“…the potential of a platform like Kortext is most fully realised when it acts as the enabling mechanism for the course construct created by educators. Good pedagogy and a well-designed student journey frame the intended learning processes and outcomes; Kortext makes it possible.” James Gray, CEO, Kortext.

Interactive and collaborative tools

The successful use of student engagement data more broadly across an institution is shown in the case study by Jo Midgley, Registrar and Pro Vice-Chancellor (Student Experience), at UWE Bristol.

The university initially adopted the StREAM platform from Solutionpath (part of the Kortext family since 2022) to enhance student well-being by being able to more accurately identify students who were struggling and contact them with an offer of support.

“…we have been able to provide more specialist support for those who might not identify themselves to us as needing it, and support others to persist and achieve more than they might have without an intervention.” Jo Midgley, Registrar and Pro Vice-Chancellor (Student Experience), UWE Bristol.

However, student engagement data is also facilitating active student participation and collaboration in their learning journey. Among other strategies, UWE is investigating how students’ awareness of their own engagement levels could encourage them to seek assistance in overcoming barriers that might hinder their success.

Higher education students inclusivity

Accessibility and accommodation

How can technology address accessibility challenges, ensuring all students have equal opportunities for academic achievement?

Professor Tony Moss, Pro Vice-Chancellor Education and Student Experience, at London South Bank University, commented that ‘Technology is often essential for what you want to do at scale’.

He explained that online tools can ‘sometimes be more accessible for students in need of support than in-person encounters’. For instance, students dealing with sensitive topics like mental health issues might find it beneficial to disclose such information remotely.

“Students aren’t just a collection of demographic characteristics – they are individuals with different needs at different times.” Professor Tony Moss, Pro Vice-Chancellor Education and Student Experience, at London South Bank University.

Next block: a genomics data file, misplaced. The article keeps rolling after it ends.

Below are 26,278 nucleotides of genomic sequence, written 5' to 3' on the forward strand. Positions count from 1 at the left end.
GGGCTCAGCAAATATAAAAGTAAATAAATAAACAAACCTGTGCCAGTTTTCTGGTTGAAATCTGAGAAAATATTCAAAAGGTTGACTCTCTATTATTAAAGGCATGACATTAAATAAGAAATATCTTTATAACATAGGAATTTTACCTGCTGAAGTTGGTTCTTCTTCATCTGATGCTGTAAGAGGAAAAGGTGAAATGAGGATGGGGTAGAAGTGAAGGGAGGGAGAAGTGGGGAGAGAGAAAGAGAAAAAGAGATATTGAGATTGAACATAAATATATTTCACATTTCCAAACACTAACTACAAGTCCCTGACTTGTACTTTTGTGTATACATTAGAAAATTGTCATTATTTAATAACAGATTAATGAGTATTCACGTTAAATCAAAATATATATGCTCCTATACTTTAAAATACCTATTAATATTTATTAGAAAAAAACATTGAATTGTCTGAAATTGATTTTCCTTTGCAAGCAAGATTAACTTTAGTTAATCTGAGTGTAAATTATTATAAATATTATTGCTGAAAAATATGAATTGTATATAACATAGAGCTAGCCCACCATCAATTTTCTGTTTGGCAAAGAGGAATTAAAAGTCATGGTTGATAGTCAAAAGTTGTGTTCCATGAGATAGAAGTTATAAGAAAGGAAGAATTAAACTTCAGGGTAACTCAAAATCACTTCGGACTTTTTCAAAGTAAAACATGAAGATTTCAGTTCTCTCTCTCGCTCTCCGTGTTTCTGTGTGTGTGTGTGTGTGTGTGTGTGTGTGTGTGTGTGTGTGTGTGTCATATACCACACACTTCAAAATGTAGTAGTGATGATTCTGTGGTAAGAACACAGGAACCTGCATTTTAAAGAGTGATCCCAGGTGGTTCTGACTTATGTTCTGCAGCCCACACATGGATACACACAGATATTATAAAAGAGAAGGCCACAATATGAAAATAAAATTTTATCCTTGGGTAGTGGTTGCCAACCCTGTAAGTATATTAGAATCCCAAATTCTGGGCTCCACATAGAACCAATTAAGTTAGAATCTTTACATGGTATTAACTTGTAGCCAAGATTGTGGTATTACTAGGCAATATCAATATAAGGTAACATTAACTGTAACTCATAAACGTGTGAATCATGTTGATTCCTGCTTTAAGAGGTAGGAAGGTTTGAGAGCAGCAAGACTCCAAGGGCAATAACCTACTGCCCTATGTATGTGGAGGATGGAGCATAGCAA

London South Bank University has introduced an online tool for personal development planning, catering to various student success objectives.

At its core, the tool encourages students to report any challenges they may be facing. While students are requested to complete it annually, they have the flexibility to fill it out at any point. The tool offers students direct access to guidance and support, facilitates scheduling meetings with personal tutors, and allows anyone supporting the student to access their information.

More broadly, the tool generates valuable qualitative and quantitative data at a macro level, which can be used to direct strategic focus on areas needing student support.

“…we ask about access to technology at home, the length of the student’s commute, and their financial circumstances – which informs the professional teams that deal with those areas.” Professor Tony Moss, Pro Vice-Chancellor Education and Student Experience, at London South Bank University.

Technology is not a panacea

It’s important to note that technology is not a panacea – it needs to be thoughtfully implemented and carefully aligned with pedagogical needs within a higher education institution.

However, as the white paper reveals, technology can have a transformative impact, creating a more inclusive, engaging and effective learning environment for educators and students alike.

To download ‘Setting the Curve’, a collaborative white paper by Wonkhe and Kortext, tap here.